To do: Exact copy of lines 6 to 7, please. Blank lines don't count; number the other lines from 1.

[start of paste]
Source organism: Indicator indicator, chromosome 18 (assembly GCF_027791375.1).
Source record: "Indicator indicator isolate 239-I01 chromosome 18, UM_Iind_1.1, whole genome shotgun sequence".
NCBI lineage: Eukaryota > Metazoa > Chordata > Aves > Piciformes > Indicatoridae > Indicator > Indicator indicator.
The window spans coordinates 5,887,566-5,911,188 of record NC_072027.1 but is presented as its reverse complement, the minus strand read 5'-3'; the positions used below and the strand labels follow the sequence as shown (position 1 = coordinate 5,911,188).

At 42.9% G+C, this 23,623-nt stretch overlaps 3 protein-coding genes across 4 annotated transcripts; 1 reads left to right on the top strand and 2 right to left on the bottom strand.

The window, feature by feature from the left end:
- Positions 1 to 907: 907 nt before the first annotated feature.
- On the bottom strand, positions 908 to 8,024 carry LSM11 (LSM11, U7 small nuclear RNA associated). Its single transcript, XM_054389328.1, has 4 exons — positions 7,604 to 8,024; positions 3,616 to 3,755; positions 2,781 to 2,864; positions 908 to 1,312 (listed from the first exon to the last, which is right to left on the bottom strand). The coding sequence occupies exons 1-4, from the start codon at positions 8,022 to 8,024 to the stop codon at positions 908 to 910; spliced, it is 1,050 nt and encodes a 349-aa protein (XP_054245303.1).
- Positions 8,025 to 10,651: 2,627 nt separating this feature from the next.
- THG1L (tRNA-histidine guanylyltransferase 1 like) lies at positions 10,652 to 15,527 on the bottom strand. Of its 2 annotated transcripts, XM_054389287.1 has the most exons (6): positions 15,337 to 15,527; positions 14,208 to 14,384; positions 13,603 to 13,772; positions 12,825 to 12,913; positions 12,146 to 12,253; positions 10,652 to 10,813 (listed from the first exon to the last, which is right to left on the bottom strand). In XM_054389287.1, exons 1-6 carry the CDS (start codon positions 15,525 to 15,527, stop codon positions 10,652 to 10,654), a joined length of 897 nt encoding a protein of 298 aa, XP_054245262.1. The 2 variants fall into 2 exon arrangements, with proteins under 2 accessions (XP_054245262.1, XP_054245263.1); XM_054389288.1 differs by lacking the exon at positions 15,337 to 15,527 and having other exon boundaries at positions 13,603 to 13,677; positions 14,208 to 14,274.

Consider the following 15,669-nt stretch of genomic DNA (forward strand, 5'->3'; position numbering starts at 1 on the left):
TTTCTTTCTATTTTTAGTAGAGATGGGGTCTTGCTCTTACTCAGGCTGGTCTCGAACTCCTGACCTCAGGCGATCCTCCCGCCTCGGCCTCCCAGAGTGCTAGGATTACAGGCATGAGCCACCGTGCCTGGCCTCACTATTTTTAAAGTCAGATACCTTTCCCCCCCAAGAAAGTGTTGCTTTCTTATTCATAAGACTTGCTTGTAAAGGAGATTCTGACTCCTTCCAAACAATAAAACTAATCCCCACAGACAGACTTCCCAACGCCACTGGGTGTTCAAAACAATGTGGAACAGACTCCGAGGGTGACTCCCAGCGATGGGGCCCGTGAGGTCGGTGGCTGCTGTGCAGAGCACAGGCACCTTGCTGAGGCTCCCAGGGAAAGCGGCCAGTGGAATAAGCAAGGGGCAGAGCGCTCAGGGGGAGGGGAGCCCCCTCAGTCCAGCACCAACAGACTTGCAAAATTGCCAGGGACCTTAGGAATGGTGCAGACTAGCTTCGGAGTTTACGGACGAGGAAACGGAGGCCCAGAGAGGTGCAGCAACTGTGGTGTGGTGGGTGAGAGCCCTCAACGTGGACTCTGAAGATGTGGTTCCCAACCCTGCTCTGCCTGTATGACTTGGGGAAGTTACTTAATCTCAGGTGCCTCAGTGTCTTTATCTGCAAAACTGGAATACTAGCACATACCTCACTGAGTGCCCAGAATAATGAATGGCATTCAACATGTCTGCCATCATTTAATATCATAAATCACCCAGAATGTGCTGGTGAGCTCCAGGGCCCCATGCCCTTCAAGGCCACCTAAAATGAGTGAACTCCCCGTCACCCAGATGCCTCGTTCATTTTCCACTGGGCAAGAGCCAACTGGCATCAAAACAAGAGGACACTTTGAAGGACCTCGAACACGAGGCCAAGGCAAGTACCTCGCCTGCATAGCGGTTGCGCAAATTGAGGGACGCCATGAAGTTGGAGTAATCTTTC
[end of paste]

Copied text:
The window, feature by feature from the left end:
- Positions 1 to 907: 907 nt before the first annotated feature.